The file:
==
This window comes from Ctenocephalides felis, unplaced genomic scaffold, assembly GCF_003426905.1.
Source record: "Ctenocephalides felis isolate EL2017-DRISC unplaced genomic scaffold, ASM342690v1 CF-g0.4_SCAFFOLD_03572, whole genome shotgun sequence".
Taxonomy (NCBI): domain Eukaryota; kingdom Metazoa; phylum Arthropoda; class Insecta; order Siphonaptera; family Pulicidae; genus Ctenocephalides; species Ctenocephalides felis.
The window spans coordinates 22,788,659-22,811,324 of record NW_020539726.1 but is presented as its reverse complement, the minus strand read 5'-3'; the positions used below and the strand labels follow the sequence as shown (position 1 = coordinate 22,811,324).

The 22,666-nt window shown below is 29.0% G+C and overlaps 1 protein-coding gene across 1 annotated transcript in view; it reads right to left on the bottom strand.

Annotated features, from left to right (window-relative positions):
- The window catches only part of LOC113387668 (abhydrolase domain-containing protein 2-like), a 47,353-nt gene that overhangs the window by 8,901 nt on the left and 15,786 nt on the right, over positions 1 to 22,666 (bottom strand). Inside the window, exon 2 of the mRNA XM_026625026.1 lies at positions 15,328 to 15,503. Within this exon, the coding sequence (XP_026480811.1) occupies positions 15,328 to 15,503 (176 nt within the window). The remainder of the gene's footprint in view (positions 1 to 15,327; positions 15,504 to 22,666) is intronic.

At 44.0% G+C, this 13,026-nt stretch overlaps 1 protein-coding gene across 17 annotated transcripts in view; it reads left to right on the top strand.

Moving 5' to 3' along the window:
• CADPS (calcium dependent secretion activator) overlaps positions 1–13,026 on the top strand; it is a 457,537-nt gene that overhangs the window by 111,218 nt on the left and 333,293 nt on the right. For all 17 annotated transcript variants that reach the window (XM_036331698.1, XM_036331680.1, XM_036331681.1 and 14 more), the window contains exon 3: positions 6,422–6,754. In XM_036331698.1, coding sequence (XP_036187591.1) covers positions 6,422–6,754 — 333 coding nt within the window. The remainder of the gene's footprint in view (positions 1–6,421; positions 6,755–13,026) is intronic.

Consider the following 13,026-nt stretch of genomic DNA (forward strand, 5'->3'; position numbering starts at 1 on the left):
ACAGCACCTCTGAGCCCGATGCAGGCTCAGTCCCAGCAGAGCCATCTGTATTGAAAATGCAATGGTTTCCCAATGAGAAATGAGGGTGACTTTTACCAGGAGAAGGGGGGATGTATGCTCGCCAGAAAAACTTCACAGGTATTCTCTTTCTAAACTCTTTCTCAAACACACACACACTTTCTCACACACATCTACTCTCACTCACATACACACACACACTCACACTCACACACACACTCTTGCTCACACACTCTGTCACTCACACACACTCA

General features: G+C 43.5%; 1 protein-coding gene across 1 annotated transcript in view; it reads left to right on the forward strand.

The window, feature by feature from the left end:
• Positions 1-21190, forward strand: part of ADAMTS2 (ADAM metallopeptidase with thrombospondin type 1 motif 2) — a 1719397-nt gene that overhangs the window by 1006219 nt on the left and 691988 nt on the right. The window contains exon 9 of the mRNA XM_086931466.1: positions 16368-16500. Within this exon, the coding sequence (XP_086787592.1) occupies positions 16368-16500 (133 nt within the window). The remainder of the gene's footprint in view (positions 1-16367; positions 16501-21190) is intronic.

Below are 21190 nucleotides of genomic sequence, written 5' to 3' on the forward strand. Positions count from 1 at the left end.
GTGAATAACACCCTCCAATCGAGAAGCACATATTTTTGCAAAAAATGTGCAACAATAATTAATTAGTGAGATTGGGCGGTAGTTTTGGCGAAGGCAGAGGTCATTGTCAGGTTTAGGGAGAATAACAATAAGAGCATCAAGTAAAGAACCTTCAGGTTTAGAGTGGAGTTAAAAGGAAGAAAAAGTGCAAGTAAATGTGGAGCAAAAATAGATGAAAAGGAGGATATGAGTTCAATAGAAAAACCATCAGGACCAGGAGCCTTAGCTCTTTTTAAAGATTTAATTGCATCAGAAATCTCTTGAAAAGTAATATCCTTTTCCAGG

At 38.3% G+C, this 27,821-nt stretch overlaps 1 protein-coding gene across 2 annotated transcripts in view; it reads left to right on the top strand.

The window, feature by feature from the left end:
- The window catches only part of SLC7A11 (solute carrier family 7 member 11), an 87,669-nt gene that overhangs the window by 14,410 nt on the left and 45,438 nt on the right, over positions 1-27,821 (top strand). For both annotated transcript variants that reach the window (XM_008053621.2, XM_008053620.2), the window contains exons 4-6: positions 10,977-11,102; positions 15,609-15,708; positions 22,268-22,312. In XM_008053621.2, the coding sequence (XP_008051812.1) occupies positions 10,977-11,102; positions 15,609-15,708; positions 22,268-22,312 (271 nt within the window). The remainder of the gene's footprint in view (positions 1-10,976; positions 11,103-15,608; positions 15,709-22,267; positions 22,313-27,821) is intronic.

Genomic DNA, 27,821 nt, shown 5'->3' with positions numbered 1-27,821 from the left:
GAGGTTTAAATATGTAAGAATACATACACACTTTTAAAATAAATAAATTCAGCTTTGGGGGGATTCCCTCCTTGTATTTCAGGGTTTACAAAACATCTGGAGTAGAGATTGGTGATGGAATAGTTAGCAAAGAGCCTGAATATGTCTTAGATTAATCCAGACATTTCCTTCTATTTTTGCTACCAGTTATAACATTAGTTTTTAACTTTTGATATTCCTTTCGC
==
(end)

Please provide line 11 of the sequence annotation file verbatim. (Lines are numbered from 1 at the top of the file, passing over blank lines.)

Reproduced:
Consider the following 13,026-nt stretch of genomic DNA (forward strand, 5'->3'; position numbering starts at 1 on the left):